Rome in 1960, brought a bright new world of colour to the Olympics. It brought also, Cassius Clay, who lit up the world and still inspires. Tokyo in 1964 brought digital timing and digital display. Athletes broke records, or missed records by on thousandth of a second. It was a triumph for Japanese technology, although ironically, more young people nowadays,  play games on digital gadgets than engage in actual physical activity. I heard a youngster telling his brother :”Hey, I’ve just broken the world record. I’ve beaten Daley Thompson.”  His brother replied. “Huh.” They were both sprawled on a couch, twiddling their thumbs. No victory parade and cheering crowds for our new decathlete champion. Lazy little so and sos.  Good morning Tokyo indeed. Fortius Citius Altius and all that.


In a funny way, Tokyo 1964 could have ignited a war between Ireland, Italy, Britain and the Soviet Union, if chance and a bit of diplomacy had not intervened. Where would we have put all the prisoners? Everyone who knew Leo Flanagan, has a story about him. He told quite a few, mostly against himself. He had plenty of material.  This one he told me while in philosophical and contemplative mood. “The last young woman I ever looked at with lust, was an Italian gymnast at the Tokyo Olympics. She wore a blue tracksuit. The Azurri.  Ah, yes.” He had blagged his way to becoming chef d’equipe with the Irish sailing team.  He had met a few of the officials in Hong Kong and tagged along. He organised the loan of a boat, a vital piece of equipment. He was kitted out in blazer and slacks and a sporty looking hat. He found himself in the assembly area for the opening parade. He looked around, wondering about his good fortune.There she was, a vision in blue, the most beautiful creature he had ever seen. “I must pinch that young woman’s bottom,” he said to himself. Being a cosmopolitan kind of fellow, he knew that this is a compliment of sorts, to Italian womanhood. I don’t think he had ever verified this with Italian womanhood. Staring straight ahead, he reached sideways and grabbed a good handful of bottom.  He looked furtively to gauge the effect, perhaps envisaging romantic trysts and candlelit dinners.  To his horror, he realised that he had miscalculated. He had pinched a towering Russian female shot putter, an unforgivable error of navigation. In blind terror, he stared straight ahead.  “She darkened the sun. She had thews, rather than arms. Beside her, Nina Ponomareva was the merest slip of a girl. She glared all about her. All my past life flashed before my eyes. She decided that the likeliest culprit was a British boxer, rather than the feeble old man in the Irish blazer.  I think his name was Henderson, a heavyweight and Britain’s best hope of gold. She drew out and punched down at him, splitting his eyebrow wide open.” He emphasised that she had to reach down to the heavyweight. Henderson or whatever his name was, had to withdraw from the games.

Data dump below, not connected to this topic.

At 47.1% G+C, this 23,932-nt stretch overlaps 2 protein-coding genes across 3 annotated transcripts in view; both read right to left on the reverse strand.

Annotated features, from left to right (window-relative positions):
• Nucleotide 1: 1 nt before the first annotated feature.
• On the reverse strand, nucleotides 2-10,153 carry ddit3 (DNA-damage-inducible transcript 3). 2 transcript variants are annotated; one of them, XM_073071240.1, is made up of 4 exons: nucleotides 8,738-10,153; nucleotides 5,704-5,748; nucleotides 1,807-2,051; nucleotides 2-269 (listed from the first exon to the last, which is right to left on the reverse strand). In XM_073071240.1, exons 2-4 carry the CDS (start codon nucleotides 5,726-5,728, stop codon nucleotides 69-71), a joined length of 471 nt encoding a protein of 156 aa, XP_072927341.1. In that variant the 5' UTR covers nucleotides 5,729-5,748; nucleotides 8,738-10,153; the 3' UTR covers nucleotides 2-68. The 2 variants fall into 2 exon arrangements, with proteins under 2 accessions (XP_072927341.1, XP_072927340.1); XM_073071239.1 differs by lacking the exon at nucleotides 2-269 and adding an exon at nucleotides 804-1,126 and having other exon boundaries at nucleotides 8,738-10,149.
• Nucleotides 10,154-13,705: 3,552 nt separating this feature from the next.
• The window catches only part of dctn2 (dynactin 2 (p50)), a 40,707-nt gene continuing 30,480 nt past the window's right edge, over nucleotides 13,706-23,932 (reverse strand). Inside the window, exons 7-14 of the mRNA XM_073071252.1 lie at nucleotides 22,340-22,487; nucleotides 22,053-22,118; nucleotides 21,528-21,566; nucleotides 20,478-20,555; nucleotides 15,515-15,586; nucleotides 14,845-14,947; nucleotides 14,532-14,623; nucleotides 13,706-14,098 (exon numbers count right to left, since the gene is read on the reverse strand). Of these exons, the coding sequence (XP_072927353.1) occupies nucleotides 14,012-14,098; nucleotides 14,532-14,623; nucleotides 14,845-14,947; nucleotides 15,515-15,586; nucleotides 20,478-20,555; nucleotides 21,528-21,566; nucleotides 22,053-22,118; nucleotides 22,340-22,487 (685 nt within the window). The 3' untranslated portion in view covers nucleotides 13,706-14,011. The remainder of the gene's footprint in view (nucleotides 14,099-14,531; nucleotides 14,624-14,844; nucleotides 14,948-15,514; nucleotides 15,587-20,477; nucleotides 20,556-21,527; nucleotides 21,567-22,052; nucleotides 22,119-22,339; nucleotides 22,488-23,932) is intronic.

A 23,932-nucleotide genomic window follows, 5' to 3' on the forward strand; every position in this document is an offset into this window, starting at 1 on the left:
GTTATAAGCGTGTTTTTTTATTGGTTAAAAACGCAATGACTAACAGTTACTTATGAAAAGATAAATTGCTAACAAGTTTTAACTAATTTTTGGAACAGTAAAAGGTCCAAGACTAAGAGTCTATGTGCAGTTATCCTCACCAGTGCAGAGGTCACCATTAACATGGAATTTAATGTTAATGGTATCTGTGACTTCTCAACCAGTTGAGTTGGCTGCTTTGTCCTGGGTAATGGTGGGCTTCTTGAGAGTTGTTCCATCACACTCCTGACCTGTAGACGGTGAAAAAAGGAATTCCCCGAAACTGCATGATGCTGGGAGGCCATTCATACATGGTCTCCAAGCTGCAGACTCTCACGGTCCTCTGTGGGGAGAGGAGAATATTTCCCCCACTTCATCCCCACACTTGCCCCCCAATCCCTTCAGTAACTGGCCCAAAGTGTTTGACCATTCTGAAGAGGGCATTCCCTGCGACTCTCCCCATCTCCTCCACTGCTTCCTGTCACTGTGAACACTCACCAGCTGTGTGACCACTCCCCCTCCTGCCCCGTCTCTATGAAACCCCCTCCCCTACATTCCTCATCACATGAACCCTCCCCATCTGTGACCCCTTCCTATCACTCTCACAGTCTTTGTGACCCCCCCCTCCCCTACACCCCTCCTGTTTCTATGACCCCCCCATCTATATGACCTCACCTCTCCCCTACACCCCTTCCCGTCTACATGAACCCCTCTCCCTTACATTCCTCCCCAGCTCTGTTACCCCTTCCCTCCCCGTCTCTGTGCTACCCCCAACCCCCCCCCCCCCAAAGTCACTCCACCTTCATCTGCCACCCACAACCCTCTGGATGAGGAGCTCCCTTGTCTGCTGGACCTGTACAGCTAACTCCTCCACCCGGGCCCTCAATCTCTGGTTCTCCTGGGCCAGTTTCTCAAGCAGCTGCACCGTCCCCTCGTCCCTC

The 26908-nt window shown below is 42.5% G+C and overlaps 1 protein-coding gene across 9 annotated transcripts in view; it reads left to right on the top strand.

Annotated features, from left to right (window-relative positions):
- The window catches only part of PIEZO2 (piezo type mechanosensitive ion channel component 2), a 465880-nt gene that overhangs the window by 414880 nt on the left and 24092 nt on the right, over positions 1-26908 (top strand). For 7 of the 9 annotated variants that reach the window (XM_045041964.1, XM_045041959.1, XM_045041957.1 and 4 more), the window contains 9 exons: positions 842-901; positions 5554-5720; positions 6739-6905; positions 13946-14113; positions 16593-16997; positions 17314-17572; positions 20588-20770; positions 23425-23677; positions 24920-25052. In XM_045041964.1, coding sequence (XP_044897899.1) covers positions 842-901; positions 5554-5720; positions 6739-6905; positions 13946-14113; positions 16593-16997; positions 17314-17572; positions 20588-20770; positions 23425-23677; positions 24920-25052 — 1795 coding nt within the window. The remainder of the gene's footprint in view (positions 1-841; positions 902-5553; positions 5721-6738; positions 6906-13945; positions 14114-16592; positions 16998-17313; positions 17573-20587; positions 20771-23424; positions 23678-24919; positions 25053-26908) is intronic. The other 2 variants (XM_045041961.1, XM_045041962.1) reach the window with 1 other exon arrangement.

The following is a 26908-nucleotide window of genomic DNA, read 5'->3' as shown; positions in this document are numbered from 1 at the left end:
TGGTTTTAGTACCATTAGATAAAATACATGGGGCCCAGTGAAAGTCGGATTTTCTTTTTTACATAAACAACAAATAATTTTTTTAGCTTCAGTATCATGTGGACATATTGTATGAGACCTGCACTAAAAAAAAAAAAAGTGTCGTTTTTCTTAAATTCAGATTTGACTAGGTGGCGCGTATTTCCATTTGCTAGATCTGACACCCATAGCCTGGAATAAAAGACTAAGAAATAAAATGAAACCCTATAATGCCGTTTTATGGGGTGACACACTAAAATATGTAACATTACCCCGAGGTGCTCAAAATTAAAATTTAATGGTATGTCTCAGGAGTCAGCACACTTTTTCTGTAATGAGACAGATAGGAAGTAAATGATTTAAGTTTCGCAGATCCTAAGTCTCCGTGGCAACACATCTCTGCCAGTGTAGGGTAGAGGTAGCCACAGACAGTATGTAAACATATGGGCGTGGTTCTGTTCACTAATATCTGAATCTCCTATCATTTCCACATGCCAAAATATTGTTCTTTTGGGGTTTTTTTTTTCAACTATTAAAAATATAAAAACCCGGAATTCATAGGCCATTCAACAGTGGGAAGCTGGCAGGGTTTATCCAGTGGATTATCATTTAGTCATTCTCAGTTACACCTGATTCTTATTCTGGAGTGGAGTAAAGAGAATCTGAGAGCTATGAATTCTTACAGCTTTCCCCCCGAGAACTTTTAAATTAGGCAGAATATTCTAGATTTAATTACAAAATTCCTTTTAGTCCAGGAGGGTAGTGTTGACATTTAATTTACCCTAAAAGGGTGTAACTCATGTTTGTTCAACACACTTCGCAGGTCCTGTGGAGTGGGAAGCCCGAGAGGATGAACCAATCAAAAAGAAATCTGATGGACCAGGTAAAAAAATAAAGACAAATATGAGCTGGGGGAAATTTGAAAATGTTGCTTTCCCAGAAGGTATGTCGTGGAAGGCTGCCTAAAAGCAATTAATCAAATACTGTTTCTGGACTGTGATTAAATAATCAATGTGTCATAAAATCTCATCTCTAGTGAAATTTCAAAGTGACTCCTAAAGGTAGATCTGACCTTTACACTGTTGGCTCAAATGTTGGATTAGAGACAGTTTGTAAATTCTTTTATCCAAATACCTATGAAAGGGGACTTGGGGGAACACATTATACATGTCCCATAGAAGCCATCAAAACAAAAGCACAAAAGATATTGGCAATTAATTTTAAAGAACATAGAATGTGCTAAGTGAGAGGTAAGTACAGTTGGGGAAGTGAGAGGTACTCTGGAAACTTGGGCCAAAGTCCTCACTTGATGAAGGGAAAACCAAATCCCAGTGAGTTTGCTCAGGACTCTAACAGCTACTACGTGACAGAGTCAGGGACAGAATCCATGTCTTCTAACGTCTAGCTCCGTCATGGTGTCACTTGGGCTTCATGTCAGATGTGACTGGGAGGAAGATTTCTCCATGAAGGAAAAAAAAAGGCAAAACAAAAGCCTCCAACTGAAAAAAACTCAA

There were cries of outrage. The missiles swivelled again. The Vulcans revved up. Leo went to a reception in the Irish embassy.  He met an old friend, a photographer from The Irish Press. “You bastard, Flanagan,” his friend began. “I have the photograph of the entire games…and they won’t let me use it.”. A damn close call. If Leo had started a war, at least we would all have died laughing. Even Brezhnev might have cracked a bleak smile. As for the prisoners, we could have put them in Red Island Holiday camp. It had a wire mesh fence and a big, bearded security man on the gate. Conversely we could have interned them in Leo’s cinema. There was so much chewing gum on the floor and seats, nobody could have escaped.


That one, by the way, is Berlin in 1936, the first televised Olympics. Nothing funny there.  My mother never mentioned ‘mercy sought and mercy found,’ about  Hitler.  Note: If you go to Tokyo in 2010, keep your hands to yourself, or you will be digitised and put on YouTube..